The accident aircraft s/n: 17288871, was manufactured in 2001, and was equipped with a Lycoming Engines IO-360-L2A engine. Maintenance records indicated that the last annual inspection was accomplished on March 25, 2002, at a total airframe and engine time of 54.5 hours. On September 11, 2002, the numbers 2 and 4 cylinders rocker cover gaskets were replaced. The engine was run and leak checked. No leaks were noted. Approximately 12 hours had been accumulated on the aircraft after this last maintenance visit.


At 1956, Medford Rogue Valley International Airport, located 25 nautical miles southwest of the accident site at an elevation of 1,335 feet, reported the weather as few clouds at 7,000 feet. Visibility was 10 statute miles. The winds were from 360 degrees at six knots. The temperature was 13 degrees Celsius and the altimeter setting was 30.06" Hg.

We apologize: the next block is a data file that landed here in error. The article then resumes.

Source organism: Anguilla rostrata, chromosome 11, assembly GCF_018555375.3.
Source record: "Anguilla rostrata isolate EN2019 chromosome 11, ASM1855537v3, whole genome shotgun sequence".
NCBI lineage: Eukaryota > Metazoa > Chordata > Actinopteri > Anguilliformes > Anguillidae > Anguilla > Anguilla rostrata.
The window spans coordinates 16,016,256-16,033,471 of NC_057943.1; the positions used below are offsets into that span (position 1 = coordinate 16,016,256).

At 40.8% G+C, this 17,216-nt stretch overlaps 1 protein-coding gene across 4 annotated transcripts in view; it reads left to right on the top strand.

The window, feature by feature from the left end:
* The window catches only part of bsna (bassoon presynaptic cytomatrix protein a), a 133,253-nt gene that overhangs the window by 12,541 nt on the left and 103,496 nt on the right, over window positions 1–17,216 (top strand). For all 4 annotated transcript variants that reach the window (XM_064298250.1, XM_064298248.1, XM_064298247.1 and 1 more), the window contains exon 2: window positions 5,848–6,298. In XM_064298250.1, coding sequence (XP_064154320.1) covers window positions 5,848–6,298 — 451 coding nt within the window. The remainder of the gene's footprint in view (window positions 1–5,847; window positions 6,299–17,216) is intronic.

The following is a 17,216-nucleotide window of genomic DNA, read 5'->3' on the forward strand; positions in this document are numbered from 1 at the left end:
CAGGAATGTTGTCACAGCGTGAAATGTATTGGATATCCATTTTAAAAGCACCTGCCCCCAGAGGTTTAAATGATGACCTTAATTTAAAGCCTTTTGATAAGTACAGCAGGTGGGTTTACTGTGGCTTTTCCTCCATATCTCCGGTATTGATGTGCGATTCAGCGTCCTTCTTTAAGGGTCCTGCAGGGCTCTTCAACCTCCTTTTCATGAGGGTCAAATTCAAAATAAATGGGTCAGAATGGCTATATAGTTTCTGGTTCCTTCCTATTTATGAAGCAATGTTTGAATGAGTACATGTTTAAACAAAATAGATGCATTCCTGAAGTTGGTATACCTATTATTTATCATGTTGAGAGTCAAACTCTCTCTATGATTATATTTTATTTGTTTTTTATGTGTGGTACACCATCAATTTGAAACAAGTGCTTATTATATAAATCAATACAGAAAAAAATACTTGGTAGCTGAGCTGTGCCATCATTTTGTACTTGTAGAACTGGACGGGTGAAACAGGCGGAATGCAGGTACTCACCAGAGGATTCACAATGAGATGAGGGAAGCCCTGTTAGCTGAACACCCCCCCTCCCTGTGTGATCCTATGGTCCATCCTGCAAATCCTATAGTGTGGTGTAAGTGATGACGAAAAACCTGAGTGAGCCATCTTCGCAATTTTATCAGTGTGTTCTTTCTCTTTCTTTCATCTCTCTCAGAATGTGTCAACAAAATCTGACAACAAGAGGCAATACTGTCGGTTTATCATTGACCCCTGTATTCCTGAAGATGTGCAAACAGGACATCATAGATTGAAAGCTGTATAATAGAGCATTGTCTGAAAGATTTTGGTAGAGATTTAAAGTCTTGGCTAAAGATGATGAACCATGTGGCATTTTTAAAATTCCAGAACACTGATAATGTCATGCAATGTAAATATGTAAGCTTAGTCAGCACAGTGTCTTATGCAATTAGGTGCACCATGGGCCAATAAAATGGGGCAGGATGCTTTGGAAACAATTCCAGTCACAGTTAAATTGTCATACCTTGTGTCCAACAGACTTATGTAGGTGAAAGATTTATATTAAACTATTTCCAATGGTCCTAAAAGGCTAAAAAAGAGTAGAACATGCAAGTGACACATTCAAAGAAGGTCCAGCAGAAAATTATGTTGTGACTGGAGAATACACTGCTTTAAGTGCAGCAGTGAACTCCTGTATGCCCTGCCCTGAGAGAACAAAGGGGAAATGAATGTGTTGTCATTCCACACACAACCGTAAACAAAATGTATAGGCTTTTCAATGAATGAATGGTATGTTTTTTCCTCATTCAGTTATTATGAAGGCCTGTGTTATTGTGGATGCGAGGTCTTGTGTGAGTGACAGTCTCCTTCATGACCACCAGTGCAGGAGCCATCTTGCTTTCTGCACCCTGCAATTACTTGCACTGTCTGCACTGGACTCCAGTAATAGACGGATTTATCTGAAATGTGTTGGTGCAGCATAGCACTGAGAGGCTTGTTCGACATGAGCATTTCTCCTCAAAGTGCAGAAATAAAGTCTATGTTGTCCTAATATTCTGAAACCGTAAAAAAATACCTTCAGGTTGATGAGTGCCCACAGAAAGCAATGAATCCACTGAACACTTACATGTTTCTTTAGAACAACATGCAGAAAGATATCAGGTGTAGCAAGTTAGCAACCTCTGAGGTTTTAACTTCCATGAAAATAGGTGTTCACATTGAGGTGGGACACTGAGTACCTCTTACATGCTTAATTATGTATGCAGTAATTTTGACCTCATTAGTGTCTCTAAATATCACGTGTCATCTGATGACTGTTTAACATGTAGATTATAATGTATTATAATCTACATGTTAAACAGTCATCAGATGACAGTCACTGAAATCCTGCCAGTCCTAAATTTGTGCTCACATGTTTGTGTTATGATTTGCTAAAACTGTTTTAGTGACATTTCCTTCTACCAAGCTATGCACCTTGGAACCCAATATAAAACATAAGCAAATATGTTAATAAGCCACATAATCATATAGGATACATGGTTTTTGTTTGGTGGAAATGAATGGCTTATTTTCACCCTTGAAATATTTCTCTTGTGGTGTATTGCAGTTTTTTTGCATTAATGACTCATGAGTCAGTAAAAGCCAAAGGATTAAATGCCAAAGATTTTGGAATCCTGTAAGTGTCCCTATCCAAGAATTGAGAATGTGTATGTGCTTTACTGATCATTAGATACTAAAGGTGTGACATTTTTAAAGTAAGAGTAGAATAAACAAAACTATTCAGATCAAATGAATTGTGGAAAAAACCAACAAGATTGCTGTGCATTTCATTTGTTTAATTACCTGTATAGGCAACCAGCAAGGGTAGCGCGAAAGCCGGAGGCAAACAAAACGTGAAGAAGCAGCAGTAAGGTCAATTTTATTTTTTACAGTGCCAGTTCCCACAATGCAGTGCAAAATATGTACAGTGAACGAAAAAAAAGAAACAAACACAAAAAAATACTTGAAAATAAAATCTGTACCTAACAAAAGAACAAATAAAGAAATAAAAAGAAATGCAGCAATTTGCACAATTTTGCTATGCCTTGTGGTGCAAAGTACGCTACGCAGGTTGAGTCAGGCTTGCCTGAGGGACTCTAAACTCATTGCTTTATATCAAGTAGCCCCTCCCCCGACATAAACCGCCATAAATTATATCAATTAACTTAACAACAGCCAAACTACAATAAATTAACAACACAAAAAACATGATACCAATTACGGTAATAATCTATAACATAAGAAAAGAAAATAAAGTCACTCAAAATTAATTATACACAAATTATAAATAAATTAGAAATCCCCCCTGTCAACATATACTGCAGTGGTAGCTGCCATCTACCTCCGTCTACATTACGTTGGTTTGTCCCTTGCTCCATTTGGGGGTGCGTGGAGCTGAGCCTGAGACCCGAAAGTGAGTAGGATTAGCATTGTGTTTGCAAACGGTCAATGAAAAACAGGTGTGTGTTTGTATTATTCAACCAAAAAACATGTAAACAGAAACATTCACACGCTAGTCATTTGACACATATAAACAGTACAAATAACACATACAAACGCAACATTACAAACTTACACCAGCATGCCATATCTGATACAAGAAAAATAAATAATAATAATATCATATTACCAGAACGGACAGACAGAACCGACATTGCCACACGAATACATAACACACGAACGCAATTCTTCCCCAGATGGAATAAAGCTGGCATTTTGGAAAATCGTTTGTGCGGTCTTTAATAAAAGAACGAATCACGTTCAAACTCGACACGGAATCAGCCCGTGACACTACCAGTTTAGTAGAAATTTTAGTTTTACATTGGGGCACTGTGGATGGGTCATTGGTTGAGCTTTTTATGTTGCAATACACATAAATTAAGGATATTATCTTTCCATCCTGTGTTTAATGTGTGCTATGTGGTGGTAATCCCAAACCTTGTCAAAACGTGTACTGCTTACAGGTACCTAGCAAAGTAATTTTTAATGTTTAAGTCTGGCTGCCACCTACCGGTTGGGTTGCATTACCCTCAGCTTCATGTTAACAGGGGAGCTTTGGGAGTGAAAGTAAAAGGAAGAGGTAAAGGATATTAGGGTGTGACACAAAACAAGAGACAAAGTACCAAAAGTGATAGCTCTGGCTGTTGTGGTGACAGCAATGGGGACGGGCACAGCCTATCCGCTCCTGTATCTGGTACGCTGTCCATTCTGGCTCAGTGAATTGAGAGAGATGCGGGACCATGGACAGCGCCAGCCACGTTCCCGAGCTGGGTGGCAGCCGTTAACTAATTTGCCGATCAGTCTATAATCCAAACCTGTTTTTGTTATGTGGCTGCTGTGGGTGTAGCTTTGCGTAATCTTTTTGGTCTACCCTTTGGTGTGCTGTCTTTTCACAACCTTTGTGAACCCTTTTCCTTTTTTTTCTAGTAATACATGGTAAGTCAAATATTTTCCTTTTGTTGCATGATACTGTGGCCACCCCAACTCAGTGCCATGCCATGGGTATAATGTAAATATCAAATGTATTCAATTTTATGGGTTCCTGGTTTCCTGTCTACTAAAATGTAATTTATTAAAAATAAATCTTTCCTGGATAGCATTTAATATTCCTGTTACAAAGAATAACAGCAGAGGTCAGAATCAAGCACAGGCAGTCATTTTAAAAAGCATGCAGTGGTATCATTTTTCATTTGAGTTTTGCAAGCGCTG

At 1953, Klamath Falls International Airport, Klamath Falls, Oregon, located 31 nautical miles southeast of the accident site at an elevation of 4,095 feet, reported the weather as few clouds at 4,000 feet and scattered at 25,000 feet. Visibility was 7 statute miles. The winds were from 300 degrees at 10 knots, gusting to 18 knots. The temperature was 7 degrees Celsius and the altimeter setting was 30.03" Hg.

An AIRMET was in effect for the route of flight for mountain obscuration and occasional moderate turbulence below 18,000 feet.